Medical Care Research and Review 56:395-414, 1999.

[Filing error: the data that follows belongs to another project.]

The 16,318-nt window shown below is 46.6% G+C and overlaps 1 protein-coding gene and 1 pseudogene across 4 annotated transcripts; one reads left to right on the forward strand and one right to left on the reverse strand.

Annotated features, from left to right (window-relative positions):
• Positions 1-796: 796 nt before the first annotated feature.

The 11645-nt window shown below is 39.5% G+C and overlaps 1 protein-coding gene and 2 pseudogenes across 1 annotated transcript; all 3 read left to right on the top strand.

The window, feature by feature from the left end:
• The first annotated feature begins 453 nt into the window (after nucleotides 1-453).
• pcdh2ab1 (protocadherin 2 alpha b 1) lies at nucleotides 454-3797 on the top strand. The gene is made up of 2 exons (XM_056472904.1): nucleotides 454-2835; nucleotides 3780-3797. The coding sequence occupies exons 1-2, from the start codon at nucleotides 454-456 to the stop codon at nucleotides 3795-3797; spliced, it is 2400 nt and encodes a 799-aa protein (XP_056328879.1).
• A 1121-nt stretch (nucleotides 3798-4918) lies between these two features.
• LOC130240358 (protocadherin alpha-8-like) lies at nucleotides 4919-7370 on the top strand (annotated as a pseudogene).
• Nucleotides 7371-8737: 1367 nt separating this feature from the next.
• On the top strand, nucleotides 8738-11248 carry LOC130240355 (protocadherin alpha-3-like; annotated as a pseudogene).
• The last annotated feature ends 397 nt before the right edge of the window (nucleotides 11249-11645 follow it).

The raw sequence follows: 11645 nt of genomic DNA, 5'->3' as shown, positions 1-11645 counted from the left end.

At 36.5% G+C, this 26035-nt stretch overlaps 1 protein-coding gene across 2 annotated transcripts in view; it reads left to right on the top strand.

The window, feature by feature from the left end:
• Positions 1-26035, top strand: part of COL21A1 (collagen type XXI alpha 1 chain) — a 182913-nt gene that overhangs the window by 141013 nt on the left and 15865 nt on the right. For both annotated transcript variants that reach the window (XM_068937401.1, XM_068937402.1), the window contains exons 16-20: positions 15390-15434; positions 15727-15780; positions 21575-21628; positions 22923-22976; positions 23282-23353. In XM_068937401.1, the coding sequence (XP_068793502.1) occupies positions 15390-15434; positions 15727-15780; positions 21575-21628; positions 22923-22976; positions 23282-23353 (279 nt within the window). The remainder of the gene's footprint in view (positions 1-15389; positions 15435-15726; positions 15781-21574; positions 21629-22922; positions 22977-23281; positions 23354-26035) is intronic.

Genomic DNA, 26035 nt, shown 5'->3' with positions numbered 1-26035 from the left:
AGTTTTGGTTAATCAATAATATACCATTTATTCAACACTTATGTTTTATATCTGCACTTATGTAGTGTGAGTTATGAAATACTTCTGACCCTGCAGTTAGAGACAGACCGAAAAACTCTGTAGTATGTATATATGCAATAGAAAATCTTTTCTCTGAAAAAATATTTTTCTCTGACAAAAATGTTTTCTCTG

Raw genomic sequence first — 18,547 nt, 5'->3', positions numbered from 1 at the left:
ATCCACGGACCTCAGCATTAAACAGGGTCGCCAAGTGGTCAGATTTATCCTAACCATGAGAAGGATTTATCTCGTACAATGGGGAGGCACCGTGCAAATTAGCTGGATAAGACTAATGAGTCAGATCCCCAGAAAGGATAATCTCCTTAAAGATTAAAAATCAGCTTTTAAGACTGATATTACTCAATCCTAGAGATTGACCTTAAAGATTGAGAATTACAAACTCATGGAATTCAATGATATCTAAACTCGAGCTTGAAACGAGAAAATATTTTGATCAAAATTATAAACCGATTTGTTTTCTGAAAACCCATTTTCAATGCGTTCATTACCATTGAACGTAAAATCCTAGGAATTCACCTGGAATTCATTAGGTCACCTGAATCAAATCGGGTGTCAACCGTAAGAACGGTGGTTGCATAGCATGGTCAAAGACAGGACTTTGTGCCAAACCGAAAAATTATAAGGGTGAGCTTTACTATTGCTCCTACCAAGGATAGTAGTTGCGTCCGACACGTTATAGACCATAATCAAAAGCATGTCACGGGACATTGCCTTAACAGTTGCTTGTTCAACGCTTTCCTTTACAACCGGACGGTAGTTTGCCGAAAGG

Competition often is viewed as a mechanism for controlling cost. Competition may work well in urban areas with many providers; competition may not exist in rural areas with few providers. The authors use the empirical framework developed by Bresnahan and Reiss to analyze the entry behavior of physicians into local markets to determine the level of physician supply consistent with competitive behavior. The study estimates entry patterns for total and specialty physicians located in nonmetropolitan health service areas using longitudinal data. The authors find a surprising drop in the population increments necessary for entry by the second provider, possibly due to the unattractiveness of being the solo physician in an area. Subsequent population increments stabilize at three to five physicians. Since more than 93 percent of the U.S. population lives in areas that can support three to five physicians, competition between physicians through mechanisms such as managed care may be feasible.